Q: How much calcium should I be getting and what are the best sources?
A: Adults (19-50 years old) should consume a minimum of 1,000mg calcium daily and adults 51+ years are recommended to get at least 1,200mg. Intakes for children and adolescents should be a little higher, since they are still accumulating bone mass. Aim to meet food pyramid recommendations and you’ll be well on your way to reaching calcium guidelines.
Most of us know that calcium is an integral part of bone structure, but this mineral does much more than that! Calcium plays an important role in maintaining normal blood pressure, blood clotting, muscle contraction and the transmission of nerve signals. The body tightly regulates blood calcium levels, and when intake is inadequate, the body draws on calcium stores in bones and teeth.
It’s important for kids and teens to get enough calcium, so that they are able to achieve their height potential and an optimal bone mass, which is reached by age 30. After age 40 or so, bone density inevitably begins to decline and a person with insufficient calcium stores is at risk for osteoporosis. Fortunately, bone loss can be slowed by a diet adequate in calcium and with regular physical activity!
It’s always best to obtain vitamins and minerals from food sources, rather than by taking a supplement. In fact, calcium supplements may be less effective at building strong bones, which may be due to the fact that other micronutrients found in a well-balanced diet – including vitamin D, vitamin K, magnesium and phosphorus – all play necessary roles in bone metabolism.
Some of the best sources of calcium come from the dairy group, but there are great vegetarian sources as well! Besides milk, yogurt and cheese, broccoli, collard greens, cauliflower, brussels sprouts, bok choy and kale are also excellent sources of calcium. Note that spinach, rhubarb and Swiss chard appear equal to milk in calcium content, but they actually provide little calcium to the body, because these foods also contain compounds that prevent absorption of the mineral.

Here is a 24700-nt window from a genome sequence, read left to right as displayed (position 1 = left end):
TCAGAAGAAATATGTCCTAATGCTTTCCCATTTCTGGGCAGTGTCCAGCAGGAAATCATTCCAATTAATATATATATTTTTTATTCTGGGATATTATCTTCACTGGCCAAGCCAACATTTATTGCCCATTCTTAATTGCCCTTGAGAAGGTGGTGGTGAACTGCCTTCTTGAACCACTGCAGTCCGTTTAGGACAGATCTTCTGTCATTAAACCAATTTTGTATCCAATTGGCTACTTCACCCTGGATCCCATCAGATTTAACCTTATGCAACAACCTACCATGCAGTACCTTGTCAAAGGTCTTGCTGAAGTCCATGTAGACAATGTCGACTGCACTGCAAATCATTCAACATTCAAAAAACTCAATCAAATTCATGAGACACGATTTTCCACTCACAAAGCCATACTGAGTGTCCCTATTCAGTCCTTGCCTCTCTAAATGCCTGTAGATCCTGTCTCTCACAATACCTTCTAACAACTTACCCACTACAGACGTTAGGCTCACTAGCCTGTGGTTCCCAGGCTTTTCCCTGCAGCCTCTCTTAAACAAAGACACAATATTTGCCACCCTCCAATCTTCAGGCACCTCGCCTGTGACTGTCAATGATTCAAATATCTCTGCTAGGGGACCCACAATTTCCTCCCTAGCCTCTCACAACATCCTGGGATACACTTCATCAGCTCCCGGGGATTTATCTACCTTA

1 cup milk = 300mg calcium
1.5 oz cheddar, mozzarella, muenster cheese = 250mg calcium
1 oz (~1 slice) American cheese = 160mg calcium
1 cup plain, nonfat yogurt = 300-400mg calcium
3 oz sardines (with bones) = 324mg calcium
1 cup enriched soymilk = 350mg calcium
1 cup soymilk, unfortified = 60mg calcium
1 cup calcium-fortified orange juice = 300mg calcium
1 egg = 25mg calcium
½ cup tofu = 275mg calcium
½ cup black-eyed peas (cooked) = 105mg calcium
1.5 cup broccoli (cooked) = 90mg calcium
100% whole grain waffle = 100-200mg calcium
So, what if you don’t drink milk? If you’re lactose intolerant, lower-lactose or lactose-free products are available, as well as enzymes that can be taken orally or added to the milk. Calcium-fortified juice and soy beverages provide calcium as well, but they may not provide other important nutrients found in dairy products.